La’Vante Biggs Michael Lee Marshall

Jamar Clark Richard Perkins

Nathaniel Harris Pickett Bennie Lee Tignor

Miguel Epinal Michael Noel

Kevin Matthews Bettie Jones

Quintonio Ligrier Keith Childress Jr.

Janet Wilsen Randy Nelson

Centronie Scott Wendell Celestine

David Joseph Colin Roguemore

Dyzhawn Pertino Christopher Davis

Marco Loud Peter Gaines

Torrey Robinson Kevin Hicks

Mary Truxillo Denarius Sumer

Willie Tillman Terri Thomas

Slyville Smith Alton Sterling

Philando Castile Teresa Crutcher

Paul O’Neal Alteria Woods

Jordan Edwards Aaron Bailey

Ronell Foster Stephan Clark

Antwon Rosen Botham Jean

Pamela Turner Dominique Clayton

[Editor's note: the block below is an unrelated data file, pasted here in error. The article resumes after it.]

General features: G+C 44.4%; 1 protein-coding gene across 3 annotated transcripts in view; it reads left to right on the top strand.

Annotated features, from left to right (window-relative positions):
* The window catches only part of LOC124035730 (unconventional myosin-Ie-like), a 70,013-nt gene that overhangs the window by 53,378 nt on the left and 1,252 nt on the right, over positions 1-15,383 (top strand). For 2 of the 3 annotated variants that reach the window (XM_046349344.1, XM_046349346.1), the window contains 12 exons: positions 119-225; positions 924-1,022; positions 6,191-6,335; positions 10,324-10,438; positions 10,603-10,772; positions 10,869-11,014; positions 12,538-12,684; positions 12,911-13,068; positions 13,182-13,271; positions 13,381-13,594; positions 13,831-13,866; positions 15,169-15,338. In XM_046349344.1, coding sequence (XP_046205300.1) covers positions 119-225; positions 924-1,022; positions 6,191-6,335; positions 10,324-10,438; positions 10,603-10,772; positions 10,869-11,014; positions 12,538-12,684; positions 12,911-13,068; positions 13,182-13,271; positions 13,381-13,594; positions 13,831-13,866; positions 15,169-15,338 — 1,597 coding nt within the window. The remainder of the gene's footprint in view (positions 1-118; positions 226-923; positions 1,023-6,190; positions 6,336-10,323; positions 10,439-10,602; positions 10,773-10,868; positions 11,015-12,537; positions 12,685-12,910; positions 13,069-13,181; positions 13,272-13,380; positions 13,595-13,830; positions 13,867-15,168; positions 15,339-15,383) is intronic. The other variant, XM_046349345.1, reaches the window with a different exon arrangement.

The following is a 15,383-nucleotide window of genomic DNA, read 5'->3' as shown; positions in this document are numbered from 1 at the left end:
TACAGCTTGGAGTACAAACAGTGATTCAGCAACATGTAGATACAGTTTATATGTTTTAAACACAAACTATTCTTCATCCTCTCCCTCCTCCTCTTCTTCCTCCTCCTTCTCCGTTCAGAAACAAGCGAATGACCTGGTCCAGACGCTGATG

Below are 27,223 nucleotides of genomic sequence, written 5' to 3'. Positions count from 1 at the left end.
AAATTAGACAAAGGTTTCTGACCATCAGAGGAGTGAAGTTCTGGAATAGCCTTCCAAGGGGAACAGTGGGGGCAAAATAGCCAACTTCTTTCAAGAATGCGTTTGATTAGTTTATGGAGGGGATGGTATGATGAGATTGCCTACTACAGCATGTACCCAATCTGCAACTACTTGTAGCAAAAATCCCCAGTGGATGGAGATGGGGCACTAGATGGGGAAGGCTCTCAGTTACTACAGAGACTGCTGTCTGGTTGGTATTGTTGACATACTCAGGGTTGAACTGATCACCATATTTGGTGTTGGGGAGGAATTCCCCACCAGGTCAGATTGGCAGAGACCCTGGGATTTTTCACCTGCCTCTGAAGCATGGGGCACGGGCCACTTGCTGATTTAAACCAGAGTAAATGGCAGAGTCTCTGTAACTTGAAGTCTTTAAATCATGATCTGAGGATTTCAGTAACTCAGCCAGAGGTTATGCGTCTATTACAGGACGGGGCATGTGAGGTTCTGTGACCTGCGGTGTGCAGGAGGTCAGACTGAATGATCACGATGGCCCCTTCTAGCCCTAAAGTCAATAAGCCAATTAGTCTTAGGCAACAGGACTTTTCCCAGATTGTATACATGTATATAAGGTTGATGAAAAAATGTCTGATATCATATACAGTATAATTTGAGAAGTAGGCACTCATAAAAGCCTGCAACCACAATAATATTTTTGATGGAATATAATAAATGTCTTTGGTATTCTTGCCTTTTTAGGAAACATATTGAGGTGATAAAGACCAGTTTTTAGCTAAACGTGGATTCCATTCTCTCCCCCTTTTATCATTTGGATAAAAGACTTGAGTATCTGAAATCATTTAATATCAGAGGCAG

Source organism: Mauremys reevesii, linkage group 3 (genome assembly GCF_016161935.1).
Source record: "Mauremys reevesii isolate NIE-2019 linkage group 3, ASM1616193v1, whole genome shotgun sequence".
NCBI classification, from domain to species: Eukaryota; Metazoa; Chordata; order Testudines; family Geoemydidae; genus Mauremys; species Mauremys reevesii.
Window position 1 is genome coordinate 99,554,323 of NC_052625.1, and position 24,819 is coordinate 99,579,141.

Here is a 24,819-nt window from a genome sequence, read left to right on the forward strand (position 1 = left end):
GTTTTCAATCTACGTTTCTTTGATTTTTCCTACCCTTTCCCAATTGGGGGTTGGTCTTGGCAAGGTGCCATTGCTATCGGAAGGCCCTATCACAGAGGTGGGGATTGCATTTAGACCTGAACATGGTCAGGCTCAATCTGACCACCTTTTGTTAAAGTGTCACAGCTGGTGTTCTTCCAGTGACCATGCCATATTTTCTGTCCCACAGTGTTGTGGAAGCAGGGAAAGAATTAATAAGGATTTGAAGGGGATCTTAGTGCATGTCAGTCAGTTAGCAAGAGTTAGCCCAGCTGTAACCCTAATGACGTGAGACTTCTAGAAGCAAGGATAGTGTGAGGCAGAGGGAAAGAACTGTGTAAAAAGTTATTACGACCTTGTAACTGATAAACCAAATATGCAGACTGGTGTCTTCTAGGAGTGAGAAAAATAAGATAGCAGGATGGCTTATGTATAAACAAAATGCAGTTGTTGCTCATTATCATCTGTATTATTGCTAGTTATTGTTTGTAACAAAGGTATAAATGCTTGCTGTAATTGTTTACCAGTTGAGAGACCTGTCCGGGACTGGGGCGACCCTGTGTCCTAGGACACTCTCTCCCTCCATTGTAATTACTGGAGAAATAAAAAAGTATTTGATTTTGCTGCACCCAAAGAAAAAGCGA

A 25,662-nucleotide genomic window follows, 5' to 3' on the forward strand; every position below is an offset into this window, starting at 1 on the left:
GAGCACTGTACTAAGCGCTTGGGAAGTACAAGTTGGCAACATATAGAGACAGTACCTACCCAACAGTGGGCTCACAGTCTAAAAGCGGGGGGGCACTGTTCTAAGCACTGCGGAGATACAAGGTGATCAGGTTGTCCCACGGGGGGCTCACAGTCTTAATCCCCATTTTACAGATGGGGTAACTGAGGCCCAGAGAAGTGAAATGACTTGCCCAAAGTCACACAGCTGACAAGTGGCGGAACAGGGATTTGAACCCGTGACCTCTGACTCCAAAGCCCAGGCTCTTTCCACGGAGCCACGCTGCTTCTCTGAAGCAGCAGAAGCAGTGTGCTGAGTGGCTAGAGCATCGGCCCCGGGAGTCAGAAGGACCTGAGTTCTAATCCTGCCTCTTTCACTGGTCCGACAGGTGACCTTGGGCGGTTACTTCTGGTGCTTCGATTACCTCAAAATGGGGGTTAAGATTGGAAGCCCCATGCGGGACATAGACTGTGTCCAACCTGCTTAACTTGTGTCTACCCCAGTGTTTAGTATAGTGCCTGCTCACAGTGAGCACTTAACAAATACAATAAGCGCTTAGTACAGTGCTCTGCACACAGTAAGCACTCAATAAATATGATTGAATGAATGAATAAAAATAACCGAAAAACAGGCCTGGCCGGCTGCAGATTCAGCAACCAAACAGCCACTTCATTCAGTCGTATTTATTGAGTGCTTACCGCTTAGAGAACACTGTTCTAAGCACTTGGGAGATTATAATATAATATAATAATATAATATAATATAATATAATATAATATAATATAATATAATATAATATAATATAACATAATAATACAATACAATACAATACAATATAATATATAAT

Atatiana Jefferson Christopher McCrowly

Eric Reason Michael Lorenzo Dean

Breonna Taylor and George Floyd1


Eric Garner died in July, 2014.  In the six years since, twice the number of black Americans died at the hands of police than white Americans.  Maybe if we let that sink in, we’ll begin to understand why black Americans are so upset.  Maybe if we hear all their names, we will begin to understand that these are not isolated events but part of a pattern.  While there is no excuse for - and we cannot condone - the violence and riots and looting and all the other chaos we have witnessed over the last few nights, we can at least begin to understand why people have taken to the streets.


It was Eric Garner who first said, six years ago, “I can’t breathe.”  This week, it was George Floyd who said the exact same words.  They could not physically breathe - take in air - sustain their lives.